These sharp binary distinctions between good and bad Left contain an element of truth: Venezuela’s Chávez and Bolivia’s Morales have been the most outspokenly anti-imperialist and have also made the boldest attempts to break from neoliberal economic doctrine by regulating or nationalizing big business and increasing social spending. But in many ways the US press exaggerates the contrast and distorts basic realities. First, Venezuelan and Bolivian citizens do not rate their governments more harshly than most Latin Americans rate their governments—and in fact, by most measures they deem their countries to be considerably more democratic, egalitarian, and respectful of human rights than the regional average. Any objective comparison of the human rights records of US friends and foes would certainly fault US allies Colombia and Mexico far more than Venezuela and Bolivia . Second, in the realm of economic policy, the real contrast is not between “socialist” and “middle-of-the-road policies,” but between different variants of capitalism; Venezuela and Bolivia are still fundamentally capitalist, though they have found ways to mitigate some of capitalism’s most destructive consequences (and incidentally, those very policies have produced relatively strong economic growth as well) . And finally, the US press exaggerates the degree of diplomatic separation between Venezuela and Bolivia, on one hand, and countries like Brazil, on the other. For example, during several recent crises, including the Honduran coup and the wave of right-wing violence in Bolivia in fall 2008, Latin American governments have united to condemn the affront to peace and democracy (while Washington has wavered) . Brazil’s Lula has recently defied the US by opposing sanctions against Iran and helping to negotiate a peaceful uranium transfer deal.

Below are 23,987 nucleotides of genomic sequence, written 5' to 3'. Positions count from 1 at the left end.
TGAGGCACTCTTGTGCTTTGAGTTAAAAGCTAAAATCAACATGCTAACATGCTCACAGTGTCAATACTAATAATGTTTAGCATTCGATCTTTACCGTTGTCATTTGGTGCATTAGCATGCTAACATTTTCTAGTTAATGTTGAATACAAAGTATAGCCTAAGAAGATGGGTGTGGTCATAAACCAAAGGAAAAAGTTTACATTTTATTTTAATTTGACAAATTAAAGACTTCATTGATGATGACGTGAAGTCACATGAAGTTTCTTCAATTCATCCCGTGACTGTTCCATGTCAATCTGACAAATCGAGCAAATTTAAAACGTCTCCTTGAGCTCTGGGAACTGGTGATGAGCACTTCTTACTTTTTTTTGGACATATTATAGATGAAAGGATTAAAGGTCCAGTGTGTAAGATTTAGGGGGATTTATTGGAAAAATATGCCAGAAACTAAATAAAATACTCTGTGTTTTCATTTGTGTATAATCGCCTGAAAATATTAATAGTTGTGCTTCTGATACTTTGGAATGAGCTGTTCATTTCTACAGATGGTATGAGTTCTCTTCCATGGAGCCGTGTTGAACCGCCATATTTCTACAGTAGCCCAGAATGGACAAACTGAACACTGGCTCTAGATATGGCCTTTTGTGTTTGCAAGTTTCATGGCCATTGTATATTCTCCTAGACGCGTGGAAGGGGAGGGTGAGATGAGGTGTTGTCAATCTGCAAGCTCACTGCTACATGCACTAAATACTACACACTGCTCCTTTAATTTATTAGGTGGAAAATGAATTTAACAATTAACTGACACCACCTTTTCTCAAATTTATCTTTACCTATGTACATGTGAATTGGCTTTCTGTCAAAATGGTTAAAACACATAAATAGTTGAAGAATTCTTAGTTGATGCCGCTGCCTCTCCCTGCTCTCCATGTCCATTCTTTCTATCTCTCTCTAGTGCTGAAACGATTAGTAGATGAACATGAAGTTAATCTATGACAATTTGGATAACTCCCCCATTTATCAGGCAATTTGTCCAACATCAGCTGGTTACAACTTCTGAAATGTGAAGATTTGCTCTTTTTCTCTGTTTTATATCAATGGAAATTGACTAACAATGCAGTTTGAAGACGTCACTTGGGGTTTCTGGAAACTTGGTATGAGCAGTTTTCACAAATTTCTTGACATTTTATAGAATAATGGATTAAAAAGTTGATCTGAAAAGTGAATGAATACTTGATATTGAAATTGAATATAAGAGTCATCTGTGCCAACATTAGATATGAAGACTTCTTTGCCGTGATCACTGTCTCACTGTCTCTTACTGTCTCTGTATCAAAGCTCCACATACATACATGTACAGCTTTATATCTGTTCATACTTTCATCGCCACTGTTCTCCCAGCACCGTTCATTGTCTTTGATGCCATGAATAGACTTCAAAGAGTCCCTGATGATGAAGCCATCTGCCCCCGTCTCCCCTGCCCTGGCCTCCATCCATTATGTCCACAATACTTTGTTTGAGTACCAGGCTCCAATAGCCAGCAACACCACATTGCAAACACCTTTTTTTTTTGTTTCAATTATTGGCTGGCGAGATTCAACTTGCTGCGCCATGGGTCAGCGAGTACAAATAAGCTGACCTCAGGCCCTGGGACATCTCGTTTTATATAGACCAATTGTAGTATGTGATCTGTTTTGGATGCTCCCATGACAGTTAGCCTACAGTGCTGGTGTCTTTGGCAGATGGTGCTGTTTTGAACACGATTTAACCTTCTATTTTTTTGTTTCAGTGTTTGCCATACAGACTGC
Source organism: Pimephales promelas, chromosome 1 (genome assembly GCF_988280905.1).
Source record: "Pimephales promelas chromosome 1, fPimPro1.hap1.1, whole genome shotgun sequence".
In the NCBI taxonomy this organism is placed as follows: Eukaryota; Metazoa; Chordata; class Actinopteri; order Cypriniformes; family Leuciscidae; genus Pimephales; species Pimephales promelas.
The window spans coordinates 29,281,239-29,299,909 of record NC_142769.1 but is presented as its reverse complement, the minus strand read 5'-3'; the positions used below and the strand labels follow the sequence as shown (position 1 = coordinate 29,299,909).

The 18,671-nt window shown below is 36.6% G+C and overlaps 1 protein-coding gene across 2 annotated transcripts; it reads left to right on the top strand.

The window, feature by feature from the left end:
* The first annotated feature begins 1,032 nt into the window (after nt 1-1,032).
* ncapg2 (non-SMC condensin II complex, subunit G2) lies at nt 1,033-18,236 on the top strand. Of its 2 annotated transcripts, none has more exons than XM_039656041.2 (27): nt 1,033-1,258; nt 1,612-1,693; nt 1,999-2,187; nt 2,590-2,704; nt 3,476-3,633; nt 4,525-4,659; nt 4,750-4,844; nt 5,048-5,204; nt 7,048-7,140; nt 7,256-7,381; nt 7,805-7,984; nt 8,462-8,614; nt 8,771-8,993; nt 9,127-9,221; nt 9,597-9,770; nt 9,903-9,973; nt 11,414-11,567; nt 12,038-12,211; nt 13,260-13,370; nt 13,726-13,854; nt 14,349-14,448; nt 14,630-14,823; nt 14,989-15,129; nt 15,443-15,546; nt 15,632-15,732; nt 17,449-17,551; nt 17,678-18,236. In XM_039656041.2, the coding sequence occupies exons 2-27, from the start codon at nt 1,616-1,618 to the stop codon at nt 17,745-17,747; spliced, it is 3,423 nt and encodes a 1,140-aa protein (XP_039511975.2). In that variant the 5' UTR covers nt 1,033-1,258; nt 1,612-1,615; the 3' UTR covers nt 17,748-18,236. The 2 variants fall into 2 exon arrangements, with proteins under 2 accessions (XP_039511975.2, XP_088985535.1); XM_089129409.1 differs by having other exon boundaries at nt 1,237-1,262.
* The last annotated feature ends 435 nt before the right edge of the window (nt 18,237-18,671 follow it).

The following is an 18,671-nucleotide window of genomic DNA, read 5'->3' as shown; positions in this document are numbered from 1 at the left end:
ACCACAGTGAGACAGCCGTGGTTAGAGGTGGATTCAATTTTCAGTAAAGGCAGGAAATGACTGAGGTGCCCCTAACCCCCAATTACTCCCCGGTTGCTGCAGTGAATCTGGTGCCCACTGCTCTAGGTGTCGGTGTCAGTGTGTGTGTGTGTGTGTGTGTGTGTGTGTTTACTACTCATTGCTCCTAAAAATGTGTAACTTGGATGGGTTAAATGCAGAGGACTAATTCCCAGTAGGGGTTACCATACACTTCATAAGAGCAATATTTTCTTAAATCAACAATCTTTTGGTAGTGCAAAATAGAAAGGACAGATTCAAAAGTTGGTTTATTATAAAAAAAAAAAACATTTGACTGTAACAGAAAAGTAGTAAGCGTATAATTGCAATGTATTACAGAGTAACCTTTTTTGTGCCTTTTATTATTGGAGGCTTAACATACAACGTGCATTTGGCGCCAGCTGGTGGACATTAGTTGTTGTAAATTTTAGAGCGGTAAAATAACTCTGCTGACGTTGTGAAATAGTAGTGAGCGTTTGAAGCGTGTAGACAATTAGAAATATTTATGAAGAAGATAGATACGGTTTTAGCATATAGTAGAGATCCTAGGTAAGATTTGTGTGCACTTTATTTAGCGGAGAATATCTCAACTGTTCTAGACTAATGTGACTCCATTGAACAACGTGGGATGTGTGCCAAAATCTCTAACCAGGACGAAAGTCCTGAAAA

Thus, the real reasons for the sharp distinctions between good and bad Left must lie elsewhere. Not irrelevant is the desire by US policymakers to preserve a highly unequal hemispheric structure in which the US government enjoys geopolitical control and its corporations and financial interests reap enormous profits. Media discourse makes a small but very significant contribution to this effort.
Splitting the Other: Modern Race-Thinking